One In Five

Sunday 4 October 2015, with Carol Stiles

Call for fresh approach to learning support

At Wellington’s Berhampore Primary School, the principal sometimes has to decide whether to replace a bit of guttering or provide learning support for a child with autism.

Assisted education.

Photo: RNZ/ Lynda Chanwai-Earle

It’s not a difficult decision.

Mark Potter says his school is ethically committed to doing all it can to improve the learning outcomes for every child in the school community and so maintenance is often deferred.

The school has become a ‘lighthouse’ school for children with learning challenges.

Fifteen percent of its roll of 270 has been diagnosed with specific learning needs including autism, intellectual delay and Asperger’s.

“A lot of people assume and tell you all the resources are there and schools are well supported but they are not,” Mark Potter says.

The Ministry of Education provides on-going Resource funding (ORS funding) for students in the top one percent of need which is typically used to pay for teacher aides.

But Mark Potter says it is only a contribution and doesn’t fund all of a student’s needs.

He says if a child requires 25 to 30 hours of support, the Government contribution may cover 15 to 17 hours.

Assisted education

Photo: RNZ/ Lynda Chanwai-Earle

His school picks up the shortfall. He and his colleagues estimate it costs the school between $5,000 and $8,000 a year per child, over and above the Government contribution, to pay for the in-class support ORS funded children need.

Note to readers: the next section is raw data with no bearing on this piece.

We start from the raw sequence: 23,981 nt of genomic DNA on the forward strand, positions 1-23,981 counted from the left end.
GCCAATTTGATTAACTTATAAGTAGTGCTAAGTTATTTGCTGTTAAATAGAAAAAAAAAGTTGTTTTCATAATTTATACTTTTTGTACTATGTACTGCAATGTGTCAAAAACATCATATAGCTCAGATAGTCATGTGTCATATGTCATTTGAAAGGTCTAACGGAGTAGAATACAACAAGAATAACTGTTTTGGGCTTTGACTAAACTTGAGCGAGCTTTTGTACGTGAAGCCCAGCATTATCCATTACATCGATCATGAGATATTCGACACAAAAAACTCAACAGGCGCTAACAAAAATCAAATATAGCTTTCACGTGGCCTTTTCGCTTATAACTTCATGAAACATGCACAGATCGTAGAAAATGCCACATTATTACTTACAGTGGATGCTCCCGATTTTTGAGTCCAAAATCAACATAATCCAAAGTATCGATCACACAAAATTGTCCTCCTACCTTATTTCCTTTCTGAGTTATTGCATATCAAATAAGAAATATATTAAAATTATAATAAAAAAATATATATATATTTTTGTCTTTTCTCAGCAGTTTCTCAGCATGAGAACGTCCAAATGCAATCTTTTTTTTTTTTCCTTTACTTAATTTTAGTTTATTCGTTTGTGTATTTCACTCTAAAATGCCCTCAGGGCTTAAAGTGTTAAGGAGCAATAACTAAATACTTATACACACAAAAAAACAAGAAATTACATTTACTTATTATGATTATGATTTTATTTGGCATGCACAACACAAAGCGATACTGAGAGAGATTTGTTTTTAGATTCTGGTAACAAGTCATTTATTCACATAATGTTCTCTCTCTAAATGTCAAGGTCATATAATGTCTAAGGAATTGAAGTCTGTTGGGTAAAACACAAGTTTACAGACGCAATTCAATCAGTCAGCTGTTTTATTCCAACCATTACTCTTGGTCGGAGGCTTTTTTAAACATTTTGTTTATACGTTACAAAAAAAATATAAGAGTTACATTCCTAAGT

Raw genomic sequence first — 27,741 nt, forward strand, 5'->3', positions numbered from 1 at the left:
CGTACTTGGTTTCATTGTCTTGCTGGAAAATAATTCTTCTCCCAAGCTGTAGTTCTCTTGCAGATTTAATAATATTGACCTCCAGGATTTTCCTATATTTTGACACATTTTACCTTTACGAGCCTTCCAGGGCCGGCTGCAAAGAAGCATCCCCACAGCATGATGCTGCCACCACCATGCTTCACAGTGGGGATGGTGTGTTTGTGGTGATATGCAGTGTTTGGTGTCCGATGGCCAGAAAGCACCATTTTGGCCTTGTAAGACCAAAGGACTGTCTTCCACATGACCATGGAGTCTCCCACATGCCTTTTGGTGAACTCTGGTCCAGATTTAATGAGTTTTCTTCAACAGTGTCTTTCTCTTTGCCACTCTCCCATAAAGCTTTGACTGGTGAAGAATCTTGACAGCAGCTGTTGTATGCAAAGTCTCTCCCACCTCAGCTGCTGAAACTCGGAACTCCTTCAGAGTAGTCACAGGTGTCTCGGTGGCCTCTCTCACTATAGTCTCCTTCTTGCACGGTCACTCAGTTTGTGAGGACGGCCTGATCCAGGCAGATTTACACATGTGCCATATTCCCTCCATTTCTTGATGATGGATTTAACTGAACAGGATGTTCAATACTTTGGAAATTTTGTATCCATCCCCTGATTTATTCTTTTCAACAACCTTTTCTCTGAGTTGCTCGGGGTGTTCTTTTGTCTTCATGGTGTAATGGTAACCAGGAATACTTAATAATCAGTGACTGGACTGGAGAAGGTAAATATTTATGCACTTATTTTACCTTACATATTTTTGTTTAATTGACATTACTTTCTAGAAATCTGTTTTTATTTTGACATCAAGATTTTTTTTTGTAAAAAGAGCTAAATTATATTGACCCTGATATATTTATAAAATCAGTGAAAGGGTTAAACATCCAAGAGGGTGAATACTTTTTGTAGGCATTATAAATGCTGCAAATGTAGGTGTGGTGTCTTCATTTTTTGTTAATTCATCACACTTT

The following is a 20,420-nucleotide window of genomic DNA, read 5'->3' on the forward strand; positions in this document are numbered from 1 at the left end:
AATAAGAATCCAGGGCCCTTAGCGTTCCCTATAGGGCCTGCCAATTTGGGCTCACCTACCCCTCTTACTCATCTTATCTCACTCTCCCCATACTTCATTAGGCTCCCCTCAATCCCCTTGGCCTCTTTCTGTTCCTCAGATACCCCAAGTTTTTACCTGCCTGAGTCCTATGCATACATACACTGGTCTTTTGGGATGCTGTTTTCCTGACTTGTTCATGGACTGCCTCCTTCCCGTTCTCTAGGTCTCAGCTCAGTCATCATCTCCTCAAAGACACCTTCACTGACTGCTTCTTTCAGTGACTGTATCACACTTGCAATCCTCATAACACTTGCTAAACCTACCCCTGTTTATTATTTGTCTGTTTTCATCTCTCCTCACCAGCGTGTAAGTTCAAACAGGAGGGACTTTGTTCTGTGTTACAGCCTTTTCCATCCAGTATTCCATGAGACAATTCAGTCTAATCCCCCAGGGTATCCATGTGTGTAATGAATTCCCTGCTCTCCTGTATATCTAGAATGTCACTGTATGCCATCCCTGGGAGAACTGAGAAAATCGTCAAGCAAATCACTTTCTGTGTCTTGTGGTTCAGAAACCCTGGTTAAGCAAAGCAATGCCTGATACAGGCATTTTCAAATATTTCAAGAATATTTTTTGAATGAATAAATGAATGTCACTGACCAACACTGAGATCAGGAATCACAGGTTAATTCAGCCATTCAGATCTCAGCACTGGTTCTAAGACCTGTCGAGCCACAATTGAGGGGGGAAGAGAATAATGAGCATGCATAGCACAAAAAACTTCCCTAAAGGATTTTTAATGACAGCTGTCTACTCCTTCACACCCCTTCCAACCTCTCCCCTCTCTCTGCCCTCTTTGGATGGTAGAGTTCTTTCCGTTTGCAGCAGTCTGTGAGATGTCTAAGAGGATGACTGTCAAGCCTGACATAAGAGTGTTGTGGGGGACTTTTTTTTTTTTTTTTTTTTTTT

“We maintain that right now the way the system is geared, particularly around funding and resourcing, it incentivises excluding children like this.”

The school also has to find ways to fund support for other students who don’t meet the Ministry criteria but still have significant learning challenges.

“’My [board] chairperson, he talks about trying to get resourcing for your child if they have a learning disability is like sending your child to The Hunger Games. 

"There’s a little island of resource in the middle and it’s a mad scramble to get to them and if you child doesn’t make it then they are just out of luck…it just shouldn’t be like that. So it becomes this triage of who is bleeding more than anyone else.”

Mark Potter says not everyone has the same access to support.

“If you are a very articulate, middle class person who is very good at putting forward an argument, you are more likely to get resources for your child than if you aren’t.”

Berhampore School has made a submission to parliament’s Education and Science Select Committee inquiry into the support offered to children with autism, dyslexia and dyspraxia.  

Submitters will be given the opportunity to speak in front of the committee later this month.

Assisted learning

Photo: RNZ/ Lynda Chanwai-Earle

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